Low prices are pinching the major producers
Ivory Coast and Ghana, which account for over 60% of the global supply of cocoa are struggling due to the fall in cocoa prices. Therefore, they plan to build warehouses to stock the beans during bumper crop season and release them in the market, according to the demand, thereby increasing their influence over cocoa pricing.
“Must we continue on this path, flooding the market with beans in abundance and driving down prices to the detriment of our economies and people? We don’t think so,” said Narcisse Sepy Yessoh, chief of staff to Ivory Coast Trade Minister Souleymane Diarrassouba, reports Reuters.
They have sought a loan of $1.2 billion from the African Development Bank for the above activity, which is likely to be approved by the end of this year and the stocking is likely to start in the 2018/2019 season.
This will put a floor beneath cocoa prices in the medium-term.
How does the technical picture look?
The long-term chart of cocoa futures shows a trading range between $1800 to $3400. This is a well-defined range. An attempt to breakout the range failed in 2011, similarly, attempts to breakdown of the range failed between May and July of this year.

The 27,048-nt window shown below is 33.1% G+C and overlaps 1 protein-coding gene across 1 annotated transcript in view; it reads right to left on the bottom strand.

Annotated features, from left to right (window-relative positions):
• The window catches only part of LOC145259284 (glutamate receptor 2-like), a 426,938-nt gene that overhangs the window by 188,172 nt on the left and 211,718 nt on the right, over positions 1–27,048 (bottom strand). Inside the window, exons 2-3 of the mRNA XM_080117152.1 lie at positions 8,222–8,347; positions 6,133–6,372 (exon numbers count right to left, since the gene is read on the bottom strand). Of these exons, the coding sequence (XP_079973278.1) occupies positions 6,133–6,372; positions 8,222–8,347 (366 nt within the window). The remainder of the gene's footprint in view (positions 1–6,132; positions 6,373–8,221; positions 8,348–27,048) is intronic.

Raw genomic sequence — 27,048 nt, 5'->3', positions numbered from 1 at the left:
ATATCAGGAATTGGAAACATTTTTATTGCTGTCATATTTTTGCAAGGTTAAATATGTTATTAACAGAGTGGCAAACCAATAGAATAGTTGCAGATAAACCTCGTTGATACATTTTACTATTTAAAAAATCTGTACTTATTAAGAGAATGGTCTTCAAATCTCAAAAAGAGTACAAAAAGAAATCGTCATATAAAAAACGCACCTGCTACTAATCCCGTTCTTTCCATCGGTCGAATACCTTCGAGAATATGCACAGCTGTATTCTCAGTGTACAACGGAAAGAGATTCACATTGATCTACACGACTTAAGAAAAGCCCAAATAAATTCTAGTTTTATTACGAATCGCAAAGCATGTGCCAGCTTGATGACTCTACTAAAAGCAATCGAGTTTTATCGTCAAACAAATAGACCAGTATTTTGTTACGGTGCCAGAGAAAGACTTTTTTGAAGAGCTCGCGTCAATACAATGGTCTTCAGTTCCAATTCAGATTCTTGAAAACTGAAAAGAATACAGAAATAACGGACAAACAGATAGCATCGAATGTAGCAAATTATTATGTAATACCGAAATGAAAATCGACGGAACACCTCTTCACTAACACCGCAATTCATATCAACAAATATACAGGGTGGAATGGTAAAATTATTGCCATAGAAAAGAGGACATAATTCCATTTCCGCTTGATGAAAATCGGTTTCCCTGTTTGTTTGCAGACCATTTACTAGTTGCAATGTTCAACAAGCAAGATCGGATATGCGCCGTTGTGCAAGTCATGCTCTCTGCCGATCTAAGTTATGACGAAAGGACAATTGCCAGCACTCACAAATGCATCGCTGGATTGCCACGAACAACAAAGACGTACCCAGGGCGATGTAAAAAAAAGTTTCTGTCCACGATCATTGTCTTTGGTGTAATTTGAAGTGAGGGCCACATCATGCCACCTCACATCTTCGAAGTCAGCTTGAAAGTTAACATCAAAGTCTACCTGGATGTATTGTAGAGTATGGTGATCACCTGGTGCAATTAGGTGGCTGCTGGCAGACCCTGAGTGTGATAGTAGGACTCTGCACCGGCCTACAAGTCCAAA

The risk to reward ratio to play the range is attractive. We have a well-defined stop loss below the lows of the range, whereas, our target objective is a rally back to the upper end of the range. However, it will be difficult for the readers to hold cocoa futures for the long-term. Therefore, the next best way is to play it through the two available ETNs, NIB and CHOC.
As NIB is more liquid, we prefer to invest in it. Let’s look at its chart.
Unlike cocoa futures, NIB broke below the lows made in end-2011 and formed a new low at $21.17. It has formed a bearish descending triangle pattern, which will complete on a close below the $21.17 levels. Therefore, we shall initiate 50% of our trade when NIB breaks out of the triangle and 50% of the positions on dips. Let’s determine the specific levels from the daily charts.
NIB has fallen below the $22 levels four times since May of this year. The downtrend line has been a major hurdle to cross. On Friday, NIB again returned from the downtrend line. Therefore, if it again falls closer to $22 levels, a long position with 50% allocation can be initiated. The remaining 50% position can be initiated on a breakout of the descending triangle pattern. The positions can be closed if NIB breaks down and closes below 21 for three days in a row. Once NIB breaks out of $27 levels, its next technical target is $33, though its long-term target remains $45.
Three Country Exchange Traded Funds Offer Potential For Investors